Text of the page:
It’s rare that a film’s pre-title sequence gets a full round of applause at a critic’s screening in Cannes, but Damian Szifron can bask in the warm glow of knowing that three of the six short films which make up Wild Tales, his Competition debut, were loudly clapped. Sacre Coeur!

Szifron’s driving, innovative comedy became cumulatively darker, and the applause more muted, as he struggled to maintain the sheer brilliance of the film’s first hour. But reaction was very positive overall for the Argentine film-maker, reinforcing SPC’s decision to pick up Wild Tales for North America earlier in the festival.

Szifron’s stories are, he explains, about people, who lose control, or explode. They include Ricardo Darin, as an explosives engineer who takes revenge against the traffic enforcement police, Erica Rivas as a epically disappointed bride, and Leonardo Sbaraglia as an aggressive driver (perhaps the film’s highlight - although the airplane-set pre-credit sequence Pasternak takes some beating).

Cannes doesn’t always programme comedies in Competition and festival chief Thierry Fremaux had been careful to highlight Szifron’s film in the festival’s press conference, giving it a prime Saturday slot and thus drawing attention to this unusual film. The market should follow suit.

Screen’s review here.

Winter Sleep, Nuri Bilge Ceylan

There was only one showing at Cannes for Nuri Bilge Ceylan’s chattily philosophical 3hr 16min drama Winter Sleep, a mix of press and premiere. Reaction was standing-ovation favourable, as is de rigeur for an official screening with the director in attendance. Outside the room there was praise as well - from those who managed to get in - although it felt qualified.

Unlikely to win Turkey’s premier film-maker many new fans (although it should certainly hold his devoted audience’s attention), Winter Sleep frequently feels like a rich Chekhov stageplay, and the dialogue is intense. This is a very heavily subtitled film - although the need to read keeps the viewer focused during moments of narrative downtime.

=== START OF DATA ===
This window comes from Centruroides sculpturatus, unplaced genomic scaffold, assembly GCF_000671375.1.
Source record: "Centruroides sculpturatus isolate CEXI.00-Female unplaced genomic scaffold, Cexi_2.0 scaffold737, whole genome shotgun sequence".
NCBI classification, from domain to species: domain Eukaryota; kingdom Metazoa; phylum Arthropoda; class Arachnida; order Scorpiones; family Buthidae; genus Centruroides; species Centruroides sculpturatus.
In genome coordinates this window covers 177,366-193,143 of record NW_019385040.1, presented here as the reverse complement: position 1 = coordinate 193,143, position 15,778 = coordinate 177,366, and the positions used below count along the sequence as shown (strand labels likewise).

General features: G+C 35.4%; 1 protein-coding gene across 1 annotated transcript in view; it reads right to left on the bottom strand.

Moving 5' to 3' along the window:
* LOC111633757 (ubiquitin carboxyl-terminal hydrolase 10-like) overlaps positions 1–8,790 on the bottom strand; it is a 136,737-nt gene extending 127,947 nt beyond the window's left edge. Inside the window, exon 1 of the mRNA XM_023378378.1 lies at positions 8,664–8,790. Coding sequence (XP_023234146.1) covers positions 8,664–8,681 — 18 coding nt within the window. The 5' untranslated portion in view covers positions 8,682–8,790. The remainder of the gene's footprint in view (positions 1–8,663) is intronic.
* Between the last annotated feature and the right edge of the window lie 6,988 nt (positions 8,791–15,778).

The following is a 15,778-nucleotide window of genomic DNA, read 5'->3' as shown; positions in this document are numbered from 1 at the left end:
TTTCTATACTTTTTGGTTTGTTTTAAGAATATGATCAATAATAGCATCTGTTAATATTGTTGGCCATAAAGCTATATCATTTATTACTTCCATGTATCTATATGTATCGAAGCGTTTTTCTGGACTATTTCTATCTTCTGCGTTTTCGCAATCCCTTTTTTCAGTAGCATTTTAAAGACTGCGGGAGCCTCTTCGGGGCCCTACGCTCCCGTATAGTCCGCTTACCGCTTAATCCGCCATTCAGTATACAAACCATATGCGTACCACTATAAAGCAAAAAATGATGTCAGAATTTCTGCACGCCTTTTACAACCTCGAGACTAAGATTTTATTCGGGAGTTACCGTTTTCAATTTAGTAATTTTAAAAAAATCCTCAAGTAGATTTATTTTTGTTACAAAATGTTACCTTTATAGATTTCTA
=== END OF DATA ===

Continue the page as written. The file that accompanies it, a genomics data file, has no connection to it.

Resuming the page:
Winter Sleep is focused on the self-obsessed Aydin (Haluk Bilginer), a wealthy landowner and former actor who runs a hotel in the troglodyte region of central Anatolia with his much younger wife Nihal (Melisa Sozen). Aydin isn’t a sympathetic protagonist, but he is a fully realised one, and his philosophical debates with his sister and wife have an undeniable rhythm, even as his hypocritical relationship with the local Iman give the film its limited narrative thrust.

Winter Sleep looks gorgeous, both exteriors and the rich interior world Aydin inhabits. Elegant images are again courtesy of Ceylan’s regular, award-winning collaborator Gokhan Turyaki.

Screen’s review here.

The Captive, Atom Egoyan

The first catcalls rang through the Lumiere theatre as critics professed themselves less than impressed with Atom Egoyan’s somewhat thinly sketched child-abduction drama The Captive - an awkwardly-shot and choppily-edited Canadian curio starring Ryan Reynolds as the father of a 9-year-old girl who is abducted from the back of his pick-up-truck. Eight years later and at odds with his wife (Mireille Enos), he refuses to give up the search.

Thematically, The Captive harks back to Egoyan’s Jury Prize-winner at Cannes- his adaptation of The Sweet Hereafter, which also dealt with a small snowbound Canadian community coping with the after-math of a tragic accident in which children were lost. Egoyan wrote The Captive himself, and the film doesn’t seem able to stand itself up through an ambitious flashback structure. Not helping matters is the fact that the town’s child protection unit, led by Rosario Dawson, is inept to the point where they derail Egoyan’s plot.

Provoking unfavourable comparisons with the tough drama Michael, which Markus Schleinzer premiered here in 2011, The Captive has sold well internationally and may attract audiences curious about the theme - although Egoyan’s Toronto 2013 misfire Devil’s Knot failed to make an impression despite the combined starpower of Reese Witherspoon and Colin Firth. Cannes remains a loyal friend.

Screen’s Review here.


Mr. Turner, Mike Leigh